Bellevue West introduces a new tardy policy

Gnally Boukar, Co-EIC

Sitting in the library at 7:52, you might be confused why two long lines of students are waiting out the door. But it’s not anticipation over new books: the students are waiting to get a tardy pass. 

A new tardy protocol has been introduced at Bellevue West: Students who arrive after the 7:50 bell during the first block are now directed to the library and cafeteria for a tardy pass. Teachers are responsible for locking their doors and ensuring students are sent to get a tardy pass.   

Assistant principal  Mary Sasek said the new protocol is in response to a high number of tardies to the first blocks of each day Sasek emphasized punctuality as an important life skill students need to learn. 

“What we have realized this year is that we have a lot more students who are tardy to first hour than most any other hour,” Sasek said. “And we know that whether it’s first block on A days or second block on B days, that it’s an important life skill.”

The new tardy policy reduces stress on teachers. According to principal Kevin Rohlfs, the new tardy policy is to help limit interruptions in the morning and eliminate the added task for teachers trying to start class. 

“Basically just takes that distraction off the teacher’s plate so they can start their day,” Rohlfs said.

However, not all students were as thrilled by the tardy policy. 

Senior Chase Van Briesen said introducing a tardy policy the first day back from a break was a horrible idea. The semester change left several students with new first-period classes. Van Briesen said it can be difficult to acclimate to finding a new class. 

There is also the constant worry about the pandemic in the back of our minds. Van Briesen highlighted the current dangers of keeping such a high concentration of kids in one area.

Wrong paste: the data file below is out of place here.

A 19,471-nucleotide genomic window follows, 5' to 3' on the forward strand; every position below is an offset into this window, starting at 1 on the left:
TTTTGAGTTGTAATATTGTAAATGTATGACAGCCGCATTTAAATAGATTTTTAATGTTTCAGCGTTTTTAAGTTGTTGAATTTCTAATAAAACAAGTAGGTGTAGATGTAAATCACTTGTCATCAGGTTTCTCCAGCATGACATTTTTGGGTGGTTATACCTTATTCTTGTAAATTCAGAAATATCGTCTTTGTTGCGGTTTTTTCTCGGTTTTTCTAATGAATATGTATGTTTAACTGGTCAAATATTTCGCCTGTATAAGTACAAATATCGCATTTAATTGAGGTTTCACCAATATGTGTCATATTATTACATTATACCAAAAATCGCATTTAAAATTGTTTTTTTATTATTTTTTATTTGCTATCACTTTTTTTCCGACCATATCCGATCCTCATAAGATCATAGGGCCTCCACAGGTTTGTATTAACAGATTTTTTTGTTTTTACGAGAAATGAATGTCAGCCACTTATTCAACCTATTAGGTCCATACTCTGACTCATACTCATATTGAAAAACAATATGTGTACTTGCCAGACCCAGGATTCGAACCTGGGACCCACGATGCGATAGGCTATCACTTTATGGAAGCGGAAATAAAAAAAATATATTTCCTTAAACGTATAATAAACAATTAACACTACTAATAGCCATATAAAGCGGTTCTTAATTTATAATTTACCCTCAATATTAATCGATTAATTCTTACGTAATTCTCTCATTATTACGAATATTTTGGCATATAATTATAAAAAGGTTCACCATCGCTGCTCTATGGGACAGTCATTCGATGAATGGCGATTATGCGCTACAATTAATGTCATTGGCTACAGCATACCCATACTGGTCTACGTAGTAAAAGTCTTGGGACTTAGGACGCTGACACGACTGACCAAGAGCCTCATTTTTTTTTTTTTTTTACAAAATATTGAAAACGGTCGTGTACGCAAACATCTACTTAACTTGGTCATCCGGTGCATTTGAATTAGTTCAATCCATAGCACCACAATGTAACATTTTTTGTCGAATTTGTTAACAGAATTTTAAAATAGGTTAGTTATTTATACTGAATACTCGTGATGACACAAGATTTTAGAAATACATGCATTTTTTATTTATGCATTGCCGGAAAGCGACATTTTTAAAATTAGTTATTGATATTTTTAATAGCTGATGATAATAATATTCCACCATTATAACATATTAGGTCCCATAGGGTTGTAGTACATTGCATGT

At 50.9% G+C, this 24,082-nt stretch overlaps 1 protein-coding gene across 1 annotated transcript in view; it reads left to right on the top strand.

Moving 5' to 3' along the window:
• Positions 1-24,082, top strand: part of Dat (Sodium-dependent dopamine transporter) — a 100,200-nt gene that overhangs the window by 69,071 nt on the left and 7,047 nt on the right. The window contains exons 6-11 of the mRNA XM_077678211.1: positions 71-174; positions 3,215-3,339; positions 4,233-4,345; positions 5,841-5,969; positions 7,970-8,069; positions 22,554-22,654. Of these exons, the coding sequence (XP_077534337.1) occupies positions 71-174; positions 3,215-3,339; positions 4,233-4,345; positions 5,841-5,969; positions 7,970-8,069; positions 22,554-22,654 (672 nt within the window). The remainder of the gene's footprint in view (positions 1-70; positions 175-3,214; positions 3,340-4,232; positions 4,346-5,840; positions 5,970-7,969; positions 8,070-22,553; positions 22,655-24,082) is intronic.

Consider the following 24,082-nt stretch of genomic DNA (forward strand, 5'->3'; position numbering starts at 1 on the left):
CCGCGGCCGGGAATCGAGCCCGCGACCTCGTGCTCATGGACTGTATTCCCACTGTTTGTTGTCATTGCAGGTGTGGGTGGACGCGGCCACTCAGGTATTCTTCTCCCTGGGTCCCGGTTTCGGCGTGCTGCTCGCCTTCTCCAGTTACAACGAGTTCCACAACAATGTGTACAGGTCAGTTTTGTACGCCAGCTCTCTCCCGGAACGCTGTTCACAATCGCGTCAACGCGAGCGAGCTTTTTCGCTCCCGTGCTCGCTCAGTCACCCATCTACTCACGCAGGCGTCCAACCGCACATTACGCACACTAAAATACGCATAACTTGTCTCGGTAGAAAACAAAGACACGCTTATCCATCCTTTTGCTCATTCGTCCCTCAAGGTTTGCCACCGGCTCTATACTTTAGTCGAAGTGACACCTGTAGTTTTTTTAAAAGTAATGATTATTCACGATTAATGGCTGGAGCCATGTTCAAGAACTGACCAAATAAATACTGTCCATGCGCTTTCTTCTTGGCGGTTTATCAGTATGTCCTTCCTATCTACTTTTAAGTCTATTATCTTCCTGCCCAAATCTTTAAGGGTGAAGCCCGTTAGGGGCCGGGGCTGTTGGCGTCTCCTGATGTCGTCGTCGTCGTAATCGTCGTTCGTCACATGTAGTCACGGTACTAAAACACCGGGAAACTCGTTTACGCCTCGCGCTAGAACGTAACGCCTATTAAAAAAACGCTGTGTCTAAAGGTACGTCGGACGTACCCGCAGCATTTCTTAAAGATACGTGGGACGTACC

“We’re grouping like all these people together in one area when the whole point of the masks and then like not having people out of the halls unless you have a pass is to prohibit COVID-19 spread,” Van Briesen said. 

Tardies to the first block are not always the fault of the student counted tardy. Rides from siblings, relatives, or friends impact when a student arrives at school.Van Briesen said his main critique of the tardy policy was its unfairness to students who may not be directly responsible for their rides to school.  

“Half of the school population, well roughly half, can’t drive you know because freshmen and sophomores, unless they have a school permit, they just can’t drive,” Van Briesen said. “So then its out of their control if they’re like on time, or a lot less on their hands.”

Sasek and Rohlfs both said the new protocol has already reduced tardies. However, Sasek said only after an evaluation of data they will be able to determine if the new protocol is a permanent change.

“I will say that we’re really working on looking at data to help us make decisions for what’s good for our students,” Sasek said. “So if we look, after a month or so, or at the end of the year, whenever we decide we’re going to measure our data, we’re going to look at that spreadsheet.”